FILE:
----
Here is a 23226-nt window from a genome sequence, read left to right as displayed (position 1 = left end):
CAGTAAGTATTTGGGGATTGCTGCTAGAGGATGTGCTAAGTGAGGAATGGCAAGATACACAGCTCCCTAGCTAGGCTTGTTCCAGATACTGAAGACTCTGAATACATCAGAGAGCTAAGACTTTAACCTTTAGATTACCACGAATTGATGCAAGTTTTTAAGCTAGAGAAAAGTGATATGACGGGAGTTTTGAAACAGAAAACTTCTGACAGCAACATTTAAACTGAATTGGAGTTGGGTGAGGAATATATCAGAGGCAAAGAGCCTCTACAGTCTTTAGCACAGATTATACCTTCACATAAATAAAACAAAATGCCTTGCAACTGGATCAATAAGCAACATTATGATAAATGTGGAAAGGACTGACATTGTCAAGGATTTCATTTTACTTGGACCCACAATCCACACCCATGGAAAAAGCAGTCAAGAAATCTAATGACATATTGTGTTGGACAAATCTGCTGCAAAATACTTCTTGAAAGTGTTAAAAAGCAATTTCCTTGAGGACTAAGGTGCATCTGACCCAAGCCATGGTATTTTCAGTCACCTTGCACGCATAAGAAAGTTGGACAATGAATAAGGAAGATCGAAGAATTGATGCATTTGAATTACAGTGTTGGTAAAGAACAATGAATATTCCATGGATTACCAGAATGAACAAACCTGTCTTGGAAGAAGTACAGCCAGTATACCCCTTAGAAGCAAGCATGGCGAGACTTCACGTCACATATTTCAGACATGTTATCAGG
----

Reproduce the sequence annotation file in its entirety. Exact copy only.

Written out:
Here is a 23226-nt window from a genome sequence, read left to right as displayed (position 1 = left end):
CAGTAAGTATTTGGGGATTGCTGCTAGAGGATGTGCTAAGTGAGGAATGGCAAGATACACAGCTCCCTAGCTAGGCTTGTTCCAGATACTGAAGACTCTGAATACATCAGAGAGCTAAGACTTTAACCTTTAGATTACCACGAATTGATGCAAGTTTTTAAGCTAGAGAAAAGTGATATGACGGGAGTTTTGAAACAGAAAACTTCTGACAGCAACATTTAAACTGAATTGGAGTTGGGTGAGGAATATATCAGAGGCAAAGAGCCTCTACAGTCTTTAGCACAGATTATACCTTCACATAAATAAAACAAAATGCCTTGCAACTGGATCAATAAGCAACATTATGATAAATGTGGAAAGGACTGACATTGTCAAGGATTTCATTTTACTTGGACCCACAATCCACACCCATGGAAAAAGCAGTCAAGAAATCTAATGACATATTGTGTTGGACAAATCTGCTGCAAAATACTTCTTGAAAGTGTTAAAAAGCAATTTCCTTGAGGACTAAGGTGCATCTGACCCAAGCCATGGTATTTTCAGTCACCTTGCACGCATAAGAAAGTTGGACAATGAATAAGGAAGATCGAAGAATTGATGCATTTGAATTACAGTGTTGGTAAAGAACAATGAATATTCCATGGATTACCAGAATGAACAAACCTGTCTTGGAAGAAGTACAGCCAGTATACCCCTTAGAAGCAAGCATGGCGAGACTTCACGTCACATATTTCAGACATGTTATCAGG